Demand for nickel and cobalt sulfate is expected to increase due to the rapidly growing Li-battery industry needed for the electrification of automobiles. This has led to an increase in the production of sodium sulfate as a waste effluent that needs to be processed to meet discharge guidelines. Using bipolar membrane electrodialysis (BPED), acids and bases can be effectively produced from corresponding salts found in these waste effluents. However, the efficiency and environmental sustainability of the overall BPED process depends upon several factors, including the properties of the ion exchange membranes employed, effluent type, and temperature which affects the viscosity and conductivity of feed effluent, and the overpotentials. This work focuses on the recycling of Na2SO4 rich waste effluent, through a feed and bleed BPED process. A high ion-exchange capacity and ionic conductivity with excellent stability up to 41 °C is observed during the proposed BPED process, with this temperature increase also leading to improved current efficiency. Five and ten repeating units were tested to determine the effect on BPED stack performance, as well as the effect of temperature and current density on the stack voltage and current efficiency. Furthermore, the concentration and maximum purity (>96.5%) of the products were determined. Using the experimental data, both the capital expense (CAPEX) and operating expense (OPEX) for a theoretical plant capacity of 100 m3 h-1 of Na2SO4 at 110 g L-1 was calculated, yielding CAPEX values of 20 M EUR, and OPEX at 14.2 M EUR/year with a payback time of 11 years, however, the payback time is sensitive to chemical and electricity prices.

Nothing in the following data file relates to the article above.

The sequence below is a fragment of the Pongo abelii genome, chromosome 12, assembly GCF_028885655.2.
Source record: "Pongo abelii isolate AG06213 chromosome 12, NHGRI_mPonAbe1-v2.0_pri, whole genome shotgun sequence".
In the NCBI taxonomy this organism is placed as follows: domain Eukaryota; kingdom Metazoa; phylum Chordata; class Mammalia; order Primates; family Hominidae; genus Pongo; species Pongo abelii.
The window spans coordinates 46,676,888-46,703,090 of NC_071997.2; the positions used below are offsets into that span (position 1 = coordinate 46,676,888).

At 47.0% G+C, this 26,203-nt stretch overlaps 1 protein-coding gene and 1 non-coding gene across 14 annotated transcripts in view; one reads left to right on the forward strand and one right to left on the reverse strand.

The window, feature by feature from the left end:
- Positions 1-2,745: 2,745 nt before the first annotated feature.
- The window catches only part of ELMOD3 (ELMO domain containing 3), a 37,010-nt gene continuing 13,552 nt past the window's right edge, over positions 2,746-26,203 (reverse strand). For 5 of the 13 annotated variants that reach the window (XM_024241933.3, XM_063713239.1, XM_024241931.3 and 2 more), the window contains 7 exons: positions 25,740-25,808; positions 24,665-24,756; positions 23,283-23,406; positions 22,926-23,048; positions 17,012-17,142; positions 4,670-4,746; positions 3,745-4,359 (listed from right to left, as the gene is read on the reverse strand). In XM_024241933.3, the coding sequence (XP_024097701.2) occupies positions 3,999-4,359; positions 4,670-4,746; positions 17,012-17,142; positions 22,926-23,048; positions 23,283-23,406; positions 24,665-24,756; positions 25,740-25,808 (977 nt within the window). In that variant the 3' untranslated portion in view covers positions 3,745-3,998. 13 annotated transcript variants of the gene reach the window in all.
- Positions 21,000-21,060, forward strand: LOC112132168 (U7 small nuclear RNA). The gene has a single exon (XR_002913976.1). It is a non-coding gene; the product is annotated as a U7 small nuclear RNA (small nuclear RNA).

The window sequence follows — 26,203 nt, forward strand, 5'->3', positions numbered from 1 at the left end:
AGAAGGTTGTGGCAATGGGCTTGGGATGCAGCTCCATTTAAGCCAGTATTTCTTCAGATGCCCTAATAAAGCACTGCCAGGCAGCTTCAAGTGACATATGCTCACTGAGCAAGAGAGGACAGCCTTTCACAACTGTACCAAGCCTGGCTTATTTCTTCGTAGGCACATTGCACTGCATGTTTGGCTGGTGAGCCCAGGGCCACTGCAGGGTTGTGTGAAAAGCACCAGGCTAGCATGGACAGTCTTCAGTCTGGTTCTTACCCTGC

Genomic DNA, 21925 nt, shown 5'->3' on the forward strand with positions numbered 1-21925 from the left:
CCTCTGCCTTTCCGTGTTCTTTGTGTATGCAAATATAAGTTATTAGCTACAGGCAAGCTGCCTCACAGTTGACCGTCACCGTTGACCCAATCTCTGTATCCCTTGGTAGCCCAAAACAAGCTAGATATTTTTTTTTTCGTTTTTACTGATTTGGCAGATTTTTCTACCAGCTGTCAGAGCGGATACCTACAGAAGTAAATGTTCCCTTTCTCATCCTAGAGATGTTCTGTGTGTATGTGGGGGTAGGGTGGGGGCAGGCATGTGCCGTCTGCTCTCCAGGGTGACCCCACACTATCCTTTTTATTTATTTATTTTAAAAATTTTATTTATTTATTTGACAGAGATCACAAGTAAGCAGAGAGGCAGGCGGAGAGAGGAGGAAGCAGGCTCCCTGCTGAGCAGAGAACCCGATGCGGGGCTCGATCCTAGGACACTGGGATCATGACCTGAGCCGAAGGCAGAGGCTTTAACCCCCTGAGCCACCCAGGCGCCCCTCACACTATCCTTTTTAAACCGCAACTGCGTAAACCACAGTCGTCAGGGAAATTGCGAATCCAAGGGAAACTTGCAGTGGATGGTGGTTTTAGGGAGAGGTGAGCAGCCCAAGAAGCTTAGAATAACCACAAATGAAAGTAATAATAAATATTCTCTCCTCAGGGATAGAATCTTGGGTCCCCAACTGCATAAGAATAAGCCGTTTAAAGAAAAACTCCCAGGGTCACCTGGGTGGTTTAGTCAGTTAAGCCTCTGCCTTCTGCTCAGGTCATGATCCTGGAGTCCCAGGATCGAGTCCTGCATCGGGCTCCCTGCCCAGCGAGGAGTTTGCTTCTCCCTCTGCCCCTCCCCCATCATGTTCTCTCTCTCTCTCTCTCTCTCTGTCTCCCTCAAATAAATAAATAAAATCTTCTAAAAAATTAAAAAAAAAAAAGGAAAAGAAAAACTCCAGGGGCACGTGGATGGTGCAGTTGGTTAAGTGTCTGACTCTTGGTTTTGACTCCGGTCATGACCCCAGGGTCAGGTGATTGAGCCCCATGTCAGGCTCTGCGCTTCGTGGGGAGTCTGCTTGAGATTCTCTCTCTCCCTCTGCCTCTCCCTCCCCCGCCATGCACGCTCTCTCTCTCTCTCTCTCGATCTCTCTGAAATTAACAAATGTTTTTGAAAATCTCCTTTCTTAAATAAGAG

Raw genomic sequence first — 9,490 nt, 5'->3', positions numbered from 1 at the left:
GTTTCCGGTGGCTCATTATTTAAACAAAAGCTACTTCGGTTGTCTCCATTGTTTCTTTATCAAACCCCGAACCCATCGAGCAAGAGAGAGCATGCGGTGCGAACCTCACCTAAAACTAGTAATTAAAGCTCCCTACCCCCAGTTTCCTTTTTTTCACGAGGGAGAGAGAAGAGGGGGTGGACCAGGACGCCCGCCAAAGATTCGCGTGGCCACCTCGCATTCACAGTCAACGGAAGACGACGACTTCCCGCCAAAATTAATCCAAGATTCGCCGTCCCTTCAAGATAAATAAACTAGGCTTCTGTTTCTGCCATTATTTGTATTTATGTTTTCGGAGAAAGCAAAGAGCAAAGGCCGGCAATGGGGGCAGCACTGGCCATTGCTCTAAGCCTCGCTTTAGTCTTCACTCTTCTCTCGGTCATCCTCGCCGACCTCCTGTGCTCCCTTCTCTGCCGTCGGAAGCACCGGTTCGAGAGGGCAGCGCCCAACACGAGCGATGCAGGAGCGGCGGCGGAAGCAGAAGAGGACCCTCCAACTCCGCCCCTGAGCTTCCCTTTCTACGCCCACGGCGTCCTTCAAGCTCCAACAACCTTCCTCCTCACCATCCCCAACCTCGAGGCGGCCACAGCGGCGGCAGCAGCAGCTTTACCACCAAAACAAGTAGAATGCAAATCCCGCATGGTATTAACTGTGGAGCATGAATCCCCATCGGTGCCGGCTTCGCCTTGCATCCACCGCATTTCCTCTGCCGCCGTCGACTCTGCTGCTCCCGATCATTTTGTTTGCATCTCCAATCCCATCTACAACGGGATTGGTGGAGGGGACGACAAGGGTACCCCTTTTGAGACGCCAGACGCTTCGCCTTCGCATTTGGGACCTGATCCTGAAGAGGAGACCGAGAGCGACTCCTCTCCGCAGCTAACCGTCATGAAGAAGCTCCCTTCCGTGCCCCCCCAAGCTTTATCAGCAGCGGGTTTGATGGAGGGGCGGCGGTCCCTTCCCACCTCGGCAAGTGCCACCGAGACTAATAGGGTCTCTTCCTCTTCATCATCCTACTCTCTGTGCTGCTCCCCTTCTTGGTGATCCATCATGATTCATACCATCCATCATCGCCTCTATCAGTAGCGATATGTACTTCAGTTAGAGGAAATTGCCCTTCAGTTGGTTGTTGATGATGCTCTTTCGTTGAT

Keywords: bipolar membranes electrodialysis; electro-transport; ion exchange membrane; sodium hydroxide; sodium sulfate; sulfuric acid.